This blind DJ taught himself to produce music. Now he's helping other youths do the same.

A hip-hop studio in Markham, Ont., recently launched a program that will teach visually impaired adolescents how to produce music — and how to do it blind. 

Toronto hip-hop studio launches program to help visually impaired youth perfect their production techniques

George Quarcoo, 24, the event coordinator for a youth program at the Canadian National Institute for the Blind (CNIB), is helping with a new project that will teach visually impaired youths how to produce music. (Julia Knope/CBC)

George Quarcoo didn't have any help when he taught himself to produce music.

The legally blind producer, who has only five per cent vision, says he "messed around" with various knobs and sliders until he figured it out three years ago.

"When you don't have anybody to really show you exactly what buttons do and pretty much the whole technical [aspect] behind producing, it's very hard as a visually impaired producer," he said.

Now, Quarco, 24, has a chance to pass down that hard-fought knowledge to other aspiring blind producers together with hip-hop studio Majur Musik. The studio, with locations in Markham, Scarborough and North York, recently launched a program aimed at teaching youth and adolescents how to produce music — and how to do it blind. 

The youths, all involved with the Canadian National Institute for the Blind (CNIB), will have the chance to work with an audio engineer from the studio, specializing in R&B and hip-hop music, about once a month. 

Helping mentor them is Quarcoo, who's also a DJ in Toronto and an event coordinator for the CNIB. 

Watch how this low-vision producer uses accessible technology to construct his songs: 

Geroge Quarcoo uses a software with voiceover capabilities, inverted colours and increased font size. 0:57

The software Quarcoo now uses has voiceover capabilities, which means an electronic voice reads menu options aloud to him as he goes through each step of production. He also uses inverted colours and increased font size, allowing him to somewhat distinguish words and audio levels through his extremely limited vision. 

Now, with the help of the CNIB and Majur Musik, he hopes he can teach aspiring youth tips and tricks of the trade that took him years to learn.

"There's a lot of obstacles that I'm still trying to get through, but I always have the motivation to overcome barriers," he said. 

George Quarcoo pictured at his North York home studio. He uses a music production software called Logic, which allows low-vision producers to use functions that will help them through each technical step of production. (Julia Knope/CBC)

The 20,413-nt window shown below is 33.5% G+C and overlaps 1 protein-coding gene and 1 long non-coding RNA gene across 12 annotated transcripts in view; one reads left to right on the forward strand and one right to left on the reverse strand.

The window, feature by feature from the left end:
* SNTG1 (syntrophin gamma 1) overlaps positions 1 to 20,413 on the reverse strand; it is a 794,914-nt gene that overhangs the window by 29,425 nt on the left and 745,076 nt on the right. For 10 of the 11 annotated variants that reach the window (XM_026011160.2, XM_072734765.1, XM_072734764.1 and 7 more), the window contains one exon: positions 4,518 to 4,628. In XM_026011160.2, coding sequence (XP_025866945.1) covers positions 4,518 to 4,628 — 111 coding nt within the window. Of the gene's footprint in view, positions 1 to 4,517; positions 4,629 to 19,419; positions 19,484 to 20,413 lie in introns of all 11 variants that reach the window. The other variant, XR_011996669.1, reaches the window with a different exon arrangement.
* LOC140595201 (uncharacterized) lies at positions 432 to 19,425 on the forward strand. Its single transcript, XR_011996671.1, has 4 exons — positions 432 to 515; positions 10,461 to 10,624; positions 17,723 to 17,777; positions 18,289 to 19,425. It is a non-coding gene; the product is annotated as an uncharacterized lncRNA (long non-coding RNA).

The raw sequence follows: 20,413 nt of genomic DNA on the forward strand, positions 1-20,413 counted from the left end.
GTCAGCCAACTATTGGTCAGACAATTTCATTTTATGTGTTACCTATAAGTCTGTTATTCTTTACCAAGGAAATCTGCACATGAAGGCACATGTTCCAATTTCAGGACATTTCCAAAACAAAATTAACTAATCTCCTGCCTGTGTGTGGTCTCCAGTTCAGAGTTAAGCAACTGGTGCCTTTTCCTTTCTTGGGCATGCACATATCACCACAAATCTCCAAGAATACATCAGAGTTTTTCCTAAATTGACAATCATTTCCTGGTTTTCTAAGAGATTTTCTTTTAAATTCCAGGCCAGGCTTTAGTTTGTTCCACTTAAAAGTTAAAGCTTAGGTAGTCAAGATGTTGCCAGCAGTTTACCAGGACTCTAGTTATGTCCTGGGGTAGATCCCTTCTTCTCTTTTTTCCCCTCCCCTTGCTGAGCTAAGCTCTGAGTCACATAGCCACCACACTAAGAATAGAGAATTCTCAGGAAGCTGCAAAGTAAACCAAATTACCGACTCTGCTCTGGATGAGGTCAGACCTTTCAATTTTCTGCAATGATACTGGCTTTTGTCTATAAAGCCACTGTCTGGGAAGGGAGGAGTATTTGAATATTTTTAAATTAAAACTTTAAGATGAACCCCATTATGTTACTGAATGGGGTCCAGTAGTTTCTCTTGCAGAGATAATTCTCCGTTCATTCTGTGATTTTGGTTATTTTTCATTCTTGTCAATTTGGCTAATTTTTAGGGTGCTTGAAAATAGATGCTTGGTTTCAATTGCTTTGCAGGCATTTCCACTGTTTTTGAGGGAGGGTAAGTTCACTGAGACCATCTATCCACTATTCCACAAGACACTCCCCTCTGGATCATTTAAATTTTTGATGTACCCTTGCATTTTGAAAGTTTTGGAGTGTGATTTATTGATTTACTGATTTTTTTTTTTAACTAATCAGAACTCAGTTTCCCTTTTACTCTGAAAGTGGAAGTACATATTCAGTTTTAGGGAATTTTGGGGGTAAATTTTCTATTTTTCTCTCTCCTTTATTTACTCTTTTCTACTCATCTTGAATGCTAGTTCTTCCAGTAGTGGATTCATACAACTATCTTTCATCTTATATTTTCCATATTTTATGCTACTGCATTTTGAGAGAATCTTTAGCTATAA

Those barriers aren't just technical, Quarcoo points out. They're social too, he says. 

Passed over and outright insulted by employers who have judged him by his disability, Quarcoo says those experiences steered him toward the CNIB in the hope of making it easier for blind young people passionate about music to break past the barriers.

Hip-hop genre inclined to be more accepting, producer says

One of those young people is 23-year-old Gavin O'Sullivan.

He's one of about 10 youths involved and took part in the program's first session in March.

Gavin O’Sullivan, 23, says he hopes his hip-hop songs one day make it to the radio, which is why he's taking part in education sessions that will teach him how to assemble his songs. (Julia Knope/CBC)

O'Sullivan says this is the chance he's been waiting for — an opportunity to turn a passion into a career. 

"I've been working so hard on my songs," said the aspiring Toronto artist who's partially sighted. "I've been trying to get my songs out there." 

That's not always easy in the music industry, says audio engineer Joshua Young, who's leading the sessions. But in a genre as subject to prejudice as hip-hop, he says visually-impaired producers like O'Sullivan could find acceptance. 

Joshua Young, an audio engineer at Majur Musik Studios, is now the leading the music production program. Thanks to technology, he says being a blind producer in Toronto has never been more feasible. (Julia Knope/CBC)

"In spite of the prejudice that people have towards the hip-hop genre — that it is violent — people in that community are more willing [to accept blind audio engineers]," he said. 

"As a demographic that has been overlooked, or assumptions have been made about us, we'd be more sympathetic," Young added.  

'You can't let anything limit you'

A big city like Toronto can be a breeding ground for stigma associated with sight loss, says Brittany Manu, one of the team leads for the CNIB's youth program. She hopes to protect youths from the isolation and self-doubt that can emerge as a result.

The music production program will not only teach the skills, it will also teach the confidence to counter that self-doubt, she says. 

Quarcoo, she says, is role model who's done just that.

Brittany Manu, one of two team leads of a youth program at the CNIB called Pursuing your Passions, says: 'Youth aren't as aware of different opportunities for artists, especially when it comes to smaller communities or members of the sight loss community.' (Julia Knope/CBC)

"George is a perfect example of someone who makes a living and inspires people," Manu said.

Eventually, organizers at both the CNIB and Majur Musik hope to expand the project to include more youths and studios in the city. 

"To anyone who feels their specific ability prevents them from pursuing their passions or pursing any career or art form or something they'll enjoy, I'll just say to that person you can't let anything limit you," Quarcoo said.

About the Author

Julia Knope

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Julia Knope is a digital reporter for CBC News Toronto. Have a news tip? Contact her at


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